Markets soar as bail-out plan hangs in balance

Stephen Foley
Friday 26 September 2008 00:00

Optimism that the $700bn bail-out of the financial system could be close to winning agreement in Congress sent stock markets soaring and eased pressures in the credit markets yesterday, even though politicians continued to haggle over details.

The unequivocal verdict of the market – that a deal would be a good thing, if not vital for the stability of the financial system – added to the considerable pressure on the negotiators.

Before a White House meeting broke up without the announcement of an agreement, the renewed optimism allowed traders to look through the latest grim news from the US economy. Data included disappointing unemployment and housing market figures, suggesting the credit crisis is already causing damage to the real economy.

The FTSE 100 closed up 101 points at 5,197, while hopes for a deal between the Treasury and congressional leaders were rising. Later, lawmaker comments that a deal had been agreed in principle saw the Dow Jones Industrial Average rise almost 2 per cent. Yields on US bonds soared as traders reversed earlier moves into safe haven holdings, with the yield on the benchmark 10-year bond jumping to 3.86 per cent, while one-month Treasury bills, which had seen an influx of worried investors earlier in the week, leapt by a massive 39 basis points.

Deeper in the battered credit markets, conditions remained more mixed. Three-month Libor – the rate at which banks are willing to lend to each other – had earlier in the day jumped 29 basis points to 3.769 per cent, the highest level since January, according to the British Bankers' Association. But swap spreads, a measure crucial to the cost of short-term borrowing for companies, reduced a little.

Traders are looking to the US government's plan to buy toxic mortgage assets from Wall Street to free up banks to begin lending again, even as new data showed the gathering clouds over the economy.

Perhaps the most closely watched of yesterday's data was the August sales of new homes, which slumped 11.5 per cent to their lowest level in 17 years, because of soaring foreclosures and continued bank restrictions on who can take out a mortgage.

That came as a blow to economists who had been hoping to see at least stabilisation in the US housing market, which is at the root of the financial chaos that has engulfed global markets. Sales of 460,000, calculated at an annual rate, were some 60,000 fewer than had been predicted. The average selling price was also disappointing, coming in at $221,900, down 6 per cent on the same time last year.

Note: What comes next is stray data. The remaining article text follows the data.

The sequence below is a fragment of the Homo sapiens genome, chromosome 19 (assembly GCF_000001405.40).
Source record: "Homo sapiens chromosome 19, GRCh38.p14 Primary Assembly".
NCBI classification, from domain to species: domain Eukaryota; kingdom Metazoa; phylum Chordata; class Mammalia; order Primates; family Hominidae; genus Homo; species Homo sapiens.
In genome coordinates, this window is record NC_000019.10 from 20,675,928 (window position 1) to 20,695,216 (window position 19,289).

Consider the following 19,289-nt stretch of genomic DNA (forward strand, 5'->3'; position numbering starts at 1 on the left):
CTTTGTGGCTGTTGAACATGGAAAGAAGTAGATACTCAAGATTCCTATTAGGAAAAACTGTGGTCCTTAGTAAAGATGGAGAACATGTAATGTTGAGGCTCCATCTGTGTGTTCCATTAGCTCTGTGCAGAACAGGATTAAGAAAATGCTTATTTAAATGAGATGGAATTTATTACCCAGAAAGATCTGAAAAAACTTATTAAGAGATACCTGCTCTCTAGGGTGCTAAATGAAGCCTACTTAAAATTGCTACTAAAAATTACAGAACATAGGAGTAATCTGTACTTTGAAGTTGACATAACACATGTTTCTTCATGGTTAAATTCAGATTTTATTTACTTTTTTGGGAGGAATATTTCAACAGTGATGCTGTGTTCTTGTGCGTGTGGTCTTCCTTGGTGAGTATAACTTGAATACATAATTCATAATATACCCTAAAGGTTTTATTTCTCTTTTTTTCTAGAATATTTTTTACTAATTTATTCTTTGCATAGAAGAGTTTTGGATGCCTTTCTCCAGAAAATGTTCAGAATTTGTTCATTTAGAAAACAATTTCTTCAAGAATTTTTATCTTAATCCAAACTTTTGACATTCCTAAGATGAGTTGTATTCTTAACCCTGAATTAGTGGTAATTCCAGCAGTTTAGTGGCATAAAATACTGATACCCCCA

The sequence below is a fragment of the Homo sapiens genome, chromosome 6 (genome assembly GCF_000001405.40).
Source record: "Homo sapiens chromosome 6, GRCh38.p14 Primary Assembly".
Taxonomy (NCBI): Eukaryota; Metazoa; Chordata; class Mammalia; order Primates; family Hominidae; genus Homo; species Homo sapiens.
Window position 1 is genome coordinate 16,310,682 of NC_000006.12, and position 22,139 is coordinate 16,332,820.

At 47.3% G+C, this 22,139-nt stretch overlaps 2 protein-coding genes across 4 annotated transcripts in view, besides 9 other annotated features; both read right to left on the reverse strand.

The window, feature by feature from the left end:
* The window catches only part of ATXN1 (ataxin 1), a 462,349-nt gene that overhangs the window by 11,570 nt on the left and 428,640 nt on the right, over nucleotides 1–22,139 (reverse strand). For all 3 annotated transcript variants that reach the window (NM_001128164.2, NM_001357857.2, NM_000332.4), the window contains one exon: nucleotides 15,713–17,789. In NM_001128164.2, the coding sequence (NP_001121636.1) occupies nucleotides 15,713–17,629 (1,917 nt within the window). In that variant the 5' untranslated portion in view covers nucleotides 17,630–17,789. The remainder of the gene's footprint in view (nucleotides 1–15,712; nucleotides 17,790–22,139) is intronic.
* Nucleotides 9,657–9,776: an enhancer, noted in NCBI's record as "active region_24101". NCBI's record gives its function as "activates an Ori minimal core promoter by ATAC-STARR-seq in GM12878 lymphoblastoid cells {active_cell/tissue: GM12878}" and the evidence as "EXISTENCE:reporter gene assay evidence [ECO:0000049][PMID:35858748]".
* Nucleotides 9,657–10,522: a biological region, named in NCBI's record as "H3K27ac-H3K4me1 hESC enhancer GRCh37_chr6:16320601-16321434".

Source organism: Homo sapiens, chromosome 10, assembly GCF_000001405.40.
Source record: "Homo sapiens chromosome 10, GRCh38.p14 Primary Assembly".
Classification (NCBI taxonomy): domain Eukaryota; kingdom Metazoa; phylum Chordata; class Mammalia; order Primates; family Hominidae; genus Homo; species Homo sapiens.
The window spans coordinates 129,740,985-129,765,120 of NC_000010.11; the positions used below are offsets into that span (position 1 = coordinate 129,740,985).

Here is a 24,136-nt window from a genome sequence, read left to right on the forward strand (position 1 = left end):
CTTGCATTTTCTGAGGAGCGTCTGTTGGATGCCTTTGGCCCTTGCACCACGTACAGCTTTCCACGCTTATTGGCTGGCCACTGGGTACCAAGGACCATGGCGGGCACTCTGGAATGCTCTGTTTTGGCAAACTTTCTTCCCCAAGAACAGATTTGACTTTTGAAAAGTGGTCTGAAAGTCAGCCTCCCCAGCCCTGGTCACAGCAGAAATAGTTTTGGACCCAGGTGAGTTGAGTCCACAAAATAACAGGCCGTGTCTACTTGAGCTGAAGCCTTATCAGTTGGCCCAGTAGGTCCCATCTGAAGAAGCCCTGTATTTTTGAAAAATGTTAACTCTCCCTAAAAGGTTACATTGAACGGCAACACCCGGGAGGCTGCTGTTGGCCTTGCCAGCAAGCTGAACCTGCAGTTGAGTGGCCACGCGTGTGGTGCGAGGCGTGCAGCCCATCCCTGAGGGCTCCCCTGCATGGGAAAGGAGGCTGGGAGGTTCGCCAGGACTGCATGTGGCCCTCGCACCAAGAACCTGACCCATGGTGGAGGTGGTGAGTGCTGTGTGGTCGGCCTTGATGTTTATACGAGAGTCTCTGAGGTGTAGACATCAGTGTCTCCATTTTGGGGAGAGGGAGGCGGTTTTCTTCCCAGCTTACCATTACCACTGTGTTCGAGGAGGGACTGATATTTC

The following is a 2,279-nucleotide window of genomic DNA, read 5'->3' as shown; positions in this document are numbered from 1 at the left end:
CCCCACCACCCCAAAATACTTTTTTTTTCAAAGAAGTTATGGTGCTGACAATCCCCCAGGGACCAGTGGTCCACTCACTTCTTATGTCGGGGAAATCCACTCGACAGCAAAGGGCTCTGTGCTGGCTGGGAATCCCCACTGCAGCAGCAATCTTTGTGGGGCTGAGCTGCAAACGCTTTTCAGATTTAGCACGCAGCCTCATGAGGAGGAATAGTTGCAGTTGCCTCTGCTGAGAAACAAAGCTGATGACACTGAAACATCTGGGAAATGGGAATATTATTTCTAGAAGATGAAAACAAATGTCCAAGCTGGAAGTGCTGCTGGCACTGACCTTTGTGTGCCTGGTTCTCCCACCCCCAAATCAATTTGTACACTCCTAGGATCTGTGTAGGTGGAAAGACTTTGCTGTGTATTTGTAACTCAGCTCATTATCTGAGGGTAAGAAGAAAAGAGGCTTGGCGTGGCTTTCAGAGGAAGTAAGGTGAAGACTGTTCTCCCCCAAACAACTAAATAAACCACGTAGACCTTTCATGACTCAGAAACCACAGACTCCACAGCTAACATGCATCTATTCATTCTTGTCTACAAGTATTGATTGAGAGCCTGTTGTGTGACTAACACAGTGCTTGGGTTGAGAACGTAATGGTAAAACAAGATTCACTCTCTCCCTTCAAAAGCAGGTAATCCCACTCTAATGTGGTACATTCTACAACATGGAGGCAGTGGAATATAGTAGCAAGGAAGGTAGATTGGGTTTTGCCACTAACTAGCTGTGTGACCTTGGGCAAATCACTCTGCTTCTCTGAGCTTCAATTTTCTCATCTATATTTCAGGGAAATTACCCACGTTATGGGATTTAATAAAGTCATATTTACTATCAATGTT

Until there is some stabilisation in the housing market, it will be impossible to judge the value of trillions of dollars of mortgage-related derivatives which are sitting on bank balance sheets and draining confidence from the banking system. Investors have so far written off $500bn from the value of those holdings, and the US government is planning to spend $700bn buying them, in a bail-out plan aimed at establishing some clarity in the market.

US durable good orders showed a higher-than-expected 4.5 per cent decline in August. Orders for non-defence capital goods excluding aircraft – a measure for business equipment spending, reflecting chief executives' confidence in the future – fell by 2.0 per cent last month, after having gone up 0.4 per cent in July.

And new unemployment claimsalso spiked higher, up 32,000 in thepast week, a much bigger rise thanexpected. The hurricanes along the south coast contributed to the rise.

Also yesterday, General Electric, the conglomerate seen as a bellwether of the US economy, issued its second profit warning of the year. Turmoil in global credit markets could drive profit down as much as 12 per cent this year, it said, confirming Wall Street's fears about the vulnerability of the company's finance arm.

Two of GE Capital's biggest businesses are loans to mid-sized companies and investments in commercial real estate. Both businesses have been hammered by the credit crunch, which complicates closing real estate deals, while the slowing economy raises the risk of default on some of its loans.

And after the closing bell, Research in Motion, maker of the Blackberry mobile phone beloved of corporate executives, warned that its profits later in the year will be below Wall Street hopes. Its shares dived 15 per cent in after-hours trading.

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